Sensory memory of illusory depth in structure-from-motion

Professorship/Faculty: General Psychology and Methodology  
Author(s): Pastukhov, Alexander  ; Lissner, Anna; Füllekrug, Jana; Braun, Jochen
Title of the Journal: Attention, perception & psychophysics
ISSN: 1943-393X
Publisher Information: New York, NY : Springer
Year of publication: 2014
Volume: 76
Issue: 1
Pages: 123-132
Language(s): English
DOI: 10.3758/s13414-013-0557-3
When multistable displays (stimuli consistent with two or more equally plausible perceptual interpretations) are presented intermittently, their perceptions are stabilized by sensory memory. Independent memory traces are generated not only for different types of multistable displays (Maier, Wilke, Logothetis, & Leopold, Current Biology 13:1076-1085, 2003), but also for different ambiguous features of binocular rivalry (Pearson & Clifford, Journal of Vision 4:196-202, 2004). In the present study, we examined whether a similar independence of sensory memories is observed in structure-from-motion (SFM), a multistable display with two ambiguous properties. In SFM, a 2-D planar motion creates a vivid impression of a rotating 3-D volume. Both the illusory rotation and illusory depth (i.e., how close parts of an object appear to the observer) of an SFM object are ambiguous. We dissociated the sensory memories of these two ambiguous properties by using an intermittent presentation in combination with a forced-ambiguous-switch paradigm (Pastukhov, Vonau, & Braun, PLoS ONE 7:e37734, 2012). We demonstrated that the illusory depth of SFM generates a sensory memory trace that is independent from that of illusory rotation. Despite this independence, the specificities levels of the sensory memories were identical for illusory depth and illusory rotation. The history effect was weakened by a change in the volumetric property of a shape (whether it was a hollow band or a filled drum volume), but not by changes in color or size. We discuss how these new results constrain models of sensory memory and SFM processing.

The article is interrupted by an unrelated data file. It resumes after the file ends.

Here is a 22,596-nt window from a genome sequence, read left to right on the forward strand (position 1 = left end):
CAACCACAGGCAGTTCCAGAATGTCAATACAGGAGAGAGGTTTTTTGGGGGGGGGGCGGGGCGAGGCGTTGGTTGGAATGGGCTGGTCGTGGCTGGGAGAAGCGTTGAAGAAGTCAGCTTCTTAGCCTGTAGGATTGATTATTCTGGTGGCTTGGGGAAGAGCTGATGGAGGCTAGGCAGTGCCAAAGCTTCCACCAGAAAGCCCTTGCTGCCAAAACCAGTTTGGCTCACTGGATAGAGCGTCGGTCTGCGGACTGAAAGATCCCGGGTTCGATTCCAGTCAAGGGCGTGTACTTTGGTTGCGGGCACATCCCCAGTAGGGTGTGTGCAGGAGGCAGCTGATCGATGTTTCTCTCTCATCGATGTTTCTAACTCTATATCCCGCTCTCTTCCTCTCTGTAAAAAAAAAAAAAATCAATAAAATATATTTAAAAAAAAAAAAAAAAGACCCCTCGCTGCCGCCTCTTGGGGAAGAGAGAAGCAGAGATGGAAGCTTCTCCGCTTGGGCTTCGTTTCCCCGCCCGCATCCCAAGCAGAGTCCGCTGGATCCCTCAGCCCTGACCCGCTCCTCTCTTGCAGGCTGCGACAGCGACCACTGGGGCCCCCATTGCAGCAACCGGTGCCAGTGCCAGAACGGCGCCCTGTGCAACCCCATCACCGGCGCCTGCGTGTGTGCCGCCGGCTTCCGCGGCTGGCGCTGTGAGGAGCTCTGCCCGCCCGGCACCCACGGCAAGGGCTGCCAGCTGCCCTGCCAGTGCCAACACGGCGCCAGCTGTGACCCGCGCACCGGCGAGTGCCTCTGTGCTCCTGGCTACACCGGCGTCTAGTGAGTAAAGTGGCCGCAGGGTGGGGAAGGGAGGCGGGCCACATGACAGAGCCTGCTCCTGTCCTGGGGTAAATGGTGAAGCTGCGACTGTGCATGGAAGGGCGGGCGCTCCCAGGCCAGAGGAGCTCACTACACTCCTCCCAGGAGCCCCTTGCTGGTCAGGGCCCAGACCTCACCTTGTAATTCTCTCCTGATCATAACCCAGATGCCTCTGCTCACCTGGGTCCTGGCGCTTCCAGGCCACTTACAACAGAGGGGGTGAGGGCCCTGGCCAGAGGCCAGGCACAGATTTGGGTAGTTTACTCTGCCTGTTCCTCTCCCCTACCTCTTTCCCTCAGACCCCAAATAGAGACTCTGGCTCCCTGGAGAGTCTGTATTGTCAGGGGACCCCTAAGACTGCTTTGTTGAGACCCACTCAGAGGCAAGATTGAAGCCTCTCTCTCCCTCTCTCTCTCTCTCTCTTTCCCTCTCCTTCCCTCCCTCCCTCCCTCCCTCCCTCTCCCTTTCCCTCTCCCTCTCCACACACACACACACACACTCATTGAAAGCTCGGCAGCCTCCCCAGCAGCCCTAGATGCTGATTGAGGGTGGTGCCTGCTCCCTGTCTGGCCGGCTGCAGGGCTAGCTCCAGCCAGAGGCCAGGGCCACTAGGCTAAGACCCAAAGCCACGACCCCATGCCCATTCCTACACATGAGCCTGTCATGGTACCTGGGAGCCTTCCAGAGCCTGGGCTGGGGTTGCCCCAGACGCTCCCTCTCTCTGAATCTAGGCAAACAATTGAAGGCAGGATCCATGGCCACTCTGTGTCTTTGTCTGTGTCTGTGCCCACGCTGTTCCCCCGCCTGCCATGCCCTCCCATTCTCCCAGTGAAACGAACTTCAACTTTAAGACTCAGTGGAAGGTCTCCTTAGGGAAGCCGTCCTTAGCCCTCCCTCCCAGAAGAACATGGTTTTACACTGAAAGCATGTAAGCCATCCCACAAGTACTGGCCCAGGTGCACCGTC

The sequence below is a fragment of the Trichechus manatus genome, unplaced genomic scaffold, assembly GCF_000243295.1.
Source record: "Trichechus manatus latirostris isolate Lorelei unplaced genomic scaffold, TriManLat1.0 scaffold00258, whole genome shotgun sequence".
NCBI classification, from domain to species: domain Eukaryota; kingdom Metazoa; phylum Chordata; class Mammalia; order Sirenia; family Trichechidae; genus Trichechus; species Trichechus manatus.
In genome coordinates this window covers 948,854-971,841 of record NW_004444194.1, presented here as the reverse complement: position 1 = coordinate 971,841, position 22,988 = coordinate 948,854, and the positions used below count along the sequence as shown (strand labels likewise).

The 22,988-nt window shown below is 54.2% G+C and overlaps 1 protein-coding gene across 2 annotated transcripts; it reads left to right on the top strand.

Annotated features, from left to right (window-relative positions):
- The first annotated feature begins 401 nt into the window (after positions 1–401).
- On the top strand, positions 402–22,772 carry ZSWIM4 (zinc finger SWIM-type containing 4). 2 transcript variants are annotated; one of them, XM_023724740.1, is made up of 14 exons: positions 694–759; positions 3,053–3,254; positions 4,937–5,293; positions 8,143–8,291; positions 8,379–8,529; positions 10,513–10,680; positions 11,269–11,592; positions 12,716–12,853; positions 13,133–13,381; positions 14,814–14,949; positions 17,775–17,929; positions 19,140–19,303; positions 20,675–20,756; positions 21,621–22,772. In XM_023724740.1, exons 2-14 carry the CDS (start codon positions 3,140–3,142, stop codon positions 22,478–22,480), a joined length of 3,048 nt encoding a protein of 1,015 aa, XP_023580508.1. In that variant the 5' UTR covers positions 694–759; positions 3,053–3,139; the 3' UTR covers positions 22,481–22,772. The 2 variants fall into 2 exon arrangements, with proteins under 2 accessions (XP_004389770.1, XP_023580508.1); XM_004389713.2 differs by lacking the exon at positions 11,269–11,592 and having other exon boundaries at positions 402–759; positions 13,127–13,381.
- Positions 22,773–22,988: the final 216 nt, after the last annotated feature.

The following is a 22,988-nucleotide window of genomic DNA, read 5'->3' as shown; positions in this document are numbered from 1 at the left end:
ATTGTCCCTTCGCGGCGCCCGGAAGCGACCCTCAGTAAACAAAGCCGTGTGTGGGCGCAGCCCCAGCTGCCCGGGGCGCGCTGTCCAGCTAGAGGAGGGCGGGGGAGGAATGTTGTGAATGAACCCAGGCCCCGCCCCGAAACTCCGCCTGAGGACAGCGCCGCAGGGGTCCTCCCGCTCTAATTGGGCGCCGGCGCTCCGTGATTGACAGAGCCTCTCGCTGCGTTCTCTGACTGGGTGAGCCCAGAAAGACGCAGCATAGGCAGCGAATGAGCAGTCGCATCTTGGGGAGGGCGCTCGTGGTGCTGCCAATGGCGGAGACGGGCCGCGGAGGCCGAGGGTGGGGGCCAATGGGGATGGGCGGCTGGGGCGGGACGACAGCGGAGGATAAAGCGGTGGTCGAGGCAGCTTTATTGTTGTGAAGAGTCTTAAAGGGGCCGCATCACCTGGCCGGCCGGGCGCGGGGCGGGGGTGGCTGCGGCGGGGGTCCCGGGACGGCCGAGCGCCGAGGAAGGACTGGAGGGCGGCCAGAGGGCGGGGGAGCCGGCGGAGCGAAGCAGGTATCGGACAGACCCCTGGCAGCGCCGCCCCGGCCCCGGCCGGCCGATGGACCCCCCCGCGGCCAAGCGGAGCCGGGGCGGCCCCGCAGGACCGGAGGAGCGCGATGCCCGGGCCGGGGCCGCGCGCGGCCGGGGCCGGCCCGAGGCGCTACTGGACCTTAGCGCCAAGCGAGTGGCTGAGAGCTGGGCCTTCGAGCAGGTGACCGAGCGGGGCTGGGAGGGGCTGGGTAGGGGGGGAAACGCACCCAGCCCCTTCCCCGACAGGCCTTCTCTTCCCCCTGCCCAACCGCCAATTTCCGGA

Keywords: Adaptation, Aftereffects, Multistable perception
Peer Reviewed: Ja
International Distribution: Ja
Document Type: Article
Year of publication: 23. November 2016